Seismic loads, asserted by the seismic activities near the structure

Settlement loads, occurring when one part of the structure settles more than the other due to soil conditions under it

The design engineers must take into account all the environmental loads that may be experienced by the structural steel building, and that the provincial construction codes of Alberta are met. Failing to do so may lead to severe damage to both property and life.

4) Miscellaneous Loads

Apart from the major load categories, your steel building may also encounter other forms of loads that are not as common as the three mentioned above. Such loads include fire, corrosion, explosions, creep or shrinkage of the components, vibration, construction loads, and much more. 

The design engineer can safeguard the structure against these loads by meeting the provincial codes and leaving a margin for potential deflections.

Load Combinations

During certain times, the structural steel building may experience multiple loads or combinations of loads. The combination of loads may put additional stress on the building components that can damage the structure.

For example, during the winter months, the structure may experience snow load from the top along with soil movement under the foundation. The structure itself may experience some shrinkage due to the cold temperatures.

Thus, the design engineer must refer to the local construction codes as they specify the most common load conditions that your buildings may potentially face in the future.

Factors Influencing the Load Response

While calculating the load and the appropriate load response, several factors need to be taken into account. These factors enable you to determine the correct way to safeguard the building against the loads.

As mentioned earlier, the uniformity of load distribution is the first factor that needs to be considered. Additionally, the depth of the structural components, as well as the duration of the load should be accounted for, too.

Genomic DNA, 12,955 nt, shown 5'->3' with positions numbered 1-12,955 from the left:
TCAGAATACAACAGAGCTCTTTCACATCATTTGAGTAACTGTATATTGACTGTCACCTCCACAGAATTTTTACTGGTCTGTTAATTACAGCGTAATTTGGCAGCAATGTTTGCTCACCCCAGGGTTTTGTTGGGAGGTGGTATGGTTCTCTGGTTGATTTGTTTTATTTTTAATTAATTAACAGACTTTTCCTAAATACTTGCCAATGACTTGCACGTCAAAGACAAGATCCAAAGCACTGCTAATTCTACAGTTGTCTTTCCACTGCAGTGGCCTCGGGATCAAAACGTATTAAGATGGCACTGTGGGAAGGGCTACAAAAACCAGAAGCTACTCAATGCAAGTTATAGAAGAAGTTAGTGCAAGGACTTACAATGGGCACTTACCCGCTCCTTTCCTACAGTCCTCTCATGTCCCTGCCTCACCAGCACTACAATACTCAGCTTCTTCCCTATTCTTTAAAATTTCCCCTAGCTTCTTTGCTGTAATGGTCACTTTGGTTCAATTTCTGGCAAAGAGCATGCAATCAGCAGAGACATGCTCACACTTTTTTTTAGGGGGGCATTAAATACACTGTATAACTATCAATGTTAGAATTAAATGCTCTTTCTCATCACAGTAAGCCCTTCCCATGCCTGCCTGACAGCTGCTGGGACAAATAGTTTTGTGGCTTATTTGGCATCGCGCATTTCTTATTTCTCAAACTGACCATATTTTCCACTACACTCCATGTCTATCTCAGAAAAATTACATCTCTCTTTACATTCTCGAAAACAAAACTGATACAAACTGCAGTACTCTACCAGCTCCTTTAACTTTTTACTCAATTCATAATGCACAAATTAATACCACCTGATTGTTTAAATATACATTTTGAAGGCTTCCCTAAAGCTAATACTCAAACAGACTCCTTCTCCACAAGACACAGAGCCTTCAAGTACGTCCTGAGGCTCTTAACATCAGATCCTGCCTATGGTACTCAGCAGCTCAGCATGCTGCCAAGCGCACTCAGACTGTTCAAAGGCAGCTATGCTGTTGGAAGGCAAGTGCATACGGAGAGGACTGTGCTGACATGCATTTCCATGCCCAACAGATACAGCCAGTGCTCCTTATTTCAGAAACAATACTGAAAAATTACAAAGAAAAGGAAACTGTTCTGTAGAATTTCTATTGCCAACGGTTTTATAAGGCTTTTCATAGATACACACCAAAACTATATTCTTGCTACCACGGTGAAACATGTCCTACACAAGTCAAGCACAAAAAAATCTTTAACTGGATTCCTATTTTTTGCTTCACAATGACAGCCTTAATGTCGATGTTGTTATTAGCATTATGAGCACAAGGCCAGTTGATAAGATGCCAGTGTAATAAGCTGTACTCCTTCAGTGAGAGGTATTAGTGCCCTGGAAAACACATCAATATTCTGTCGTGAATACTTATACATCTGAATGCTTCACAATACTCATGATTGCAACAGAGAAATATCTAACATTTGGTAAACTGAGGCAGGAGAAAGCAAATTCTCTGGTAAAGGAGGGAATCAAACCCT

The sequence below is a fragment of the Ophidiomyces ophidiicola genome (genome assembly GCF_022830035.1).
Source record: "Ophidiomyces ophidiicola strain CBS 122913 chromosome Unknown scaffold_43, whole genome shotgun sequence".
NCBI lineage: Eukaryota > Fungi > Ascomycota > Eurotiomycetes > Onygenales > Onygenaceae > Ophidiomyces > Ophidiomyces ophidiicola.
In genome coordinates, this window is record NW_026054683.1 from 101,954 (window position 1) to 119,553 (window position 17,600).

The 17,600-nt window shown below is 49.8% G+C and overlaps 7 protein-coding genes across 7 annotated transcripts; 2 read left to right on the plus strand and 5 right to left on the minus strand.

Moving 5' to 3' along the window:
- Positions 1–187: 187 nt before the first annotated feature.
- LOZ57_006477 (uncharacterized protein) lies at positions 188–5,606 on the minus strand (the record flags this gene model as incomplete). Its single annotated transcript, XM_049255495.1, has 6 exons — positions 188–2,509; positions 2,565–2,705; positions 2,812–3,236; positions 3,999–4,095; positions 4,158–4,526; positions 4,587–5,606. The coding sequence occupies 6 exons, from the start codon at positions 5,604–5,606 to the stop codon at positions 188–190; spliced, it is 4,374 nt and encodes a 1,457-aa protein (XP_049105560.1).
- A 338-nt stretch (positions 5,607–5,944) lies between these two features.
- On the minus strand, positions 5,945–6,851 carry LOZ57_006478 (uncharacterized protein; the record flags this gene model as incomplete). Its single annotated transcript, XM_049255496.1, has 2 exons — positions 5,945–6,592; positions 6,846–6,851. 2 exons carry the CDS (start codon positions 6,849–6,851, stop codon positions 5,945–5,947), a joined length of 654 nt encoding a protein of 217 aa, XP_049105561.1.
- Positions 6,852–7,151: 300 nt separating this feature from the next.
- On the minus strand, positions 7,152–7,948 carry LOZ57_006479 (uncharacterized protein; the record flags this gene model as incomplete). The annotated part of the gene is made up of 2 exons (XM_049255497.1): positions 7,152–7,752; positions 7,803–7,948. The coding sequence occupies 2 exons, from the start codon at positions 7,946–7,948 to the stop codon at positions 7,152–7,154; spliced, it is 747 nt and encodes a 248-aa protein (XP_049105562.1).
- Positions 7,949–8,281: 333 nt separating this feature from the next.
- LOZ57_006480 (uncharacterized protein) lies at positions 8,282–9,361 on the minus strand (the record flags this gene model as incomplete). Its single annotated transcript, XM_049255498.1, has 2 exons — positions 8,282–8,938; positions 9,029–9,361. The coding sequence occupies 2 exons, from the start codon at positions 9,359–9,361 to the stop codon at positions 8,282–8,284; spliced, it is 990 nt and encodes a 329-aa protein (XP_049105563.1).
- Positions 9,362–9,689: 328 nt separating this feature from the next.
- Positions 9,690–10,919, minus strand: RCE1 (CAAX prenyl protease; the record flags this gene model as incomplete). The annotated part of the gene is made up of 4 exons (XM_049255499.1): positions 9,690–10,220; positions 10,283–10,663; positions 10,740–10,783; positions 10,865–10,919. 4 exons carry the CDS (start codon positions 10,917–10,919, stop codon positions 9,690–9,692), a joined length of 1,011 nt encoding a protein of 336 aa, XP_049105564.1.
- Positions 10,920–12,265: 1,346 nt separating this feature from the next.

The E-value, or modulus of elasticity, of the individual elements must be calculated. It is the ratio of the given load that causes the structural material to deform. A higher E-value indicates increased material stiffness.

Additionally, the Fb value has to be calculated for the materials. The higher the Fb value of the steel beams and girders, the higher their resistance to bending or buckling under extreme pressures.

Strength and Deflection

Lastly, there are the calculations made for the strength and deflection of the structure. 

The deflection is calculated exclusively on live loads to indicate the stiffness of the materials. It is limited by the maximum deflection that can be allowed before it compromises the material’s structural integrity. The provincial building codes usually set the maximum deflections values for steel structures.

On the other hand, the minimum value for strength is calculated using both dead and live loads.

While designing and constructing structural steel buildings, structural loads are a critical aspect of the designing and planning process to ensure that the structure will be capable of withstanding such loads. Hire professional engineering contractors to ensure that your steel structure meets the code requirements and load conditions for the intended use. Northern Weldarc’s 40 years of expertise can help you with that. Contact us now for more information.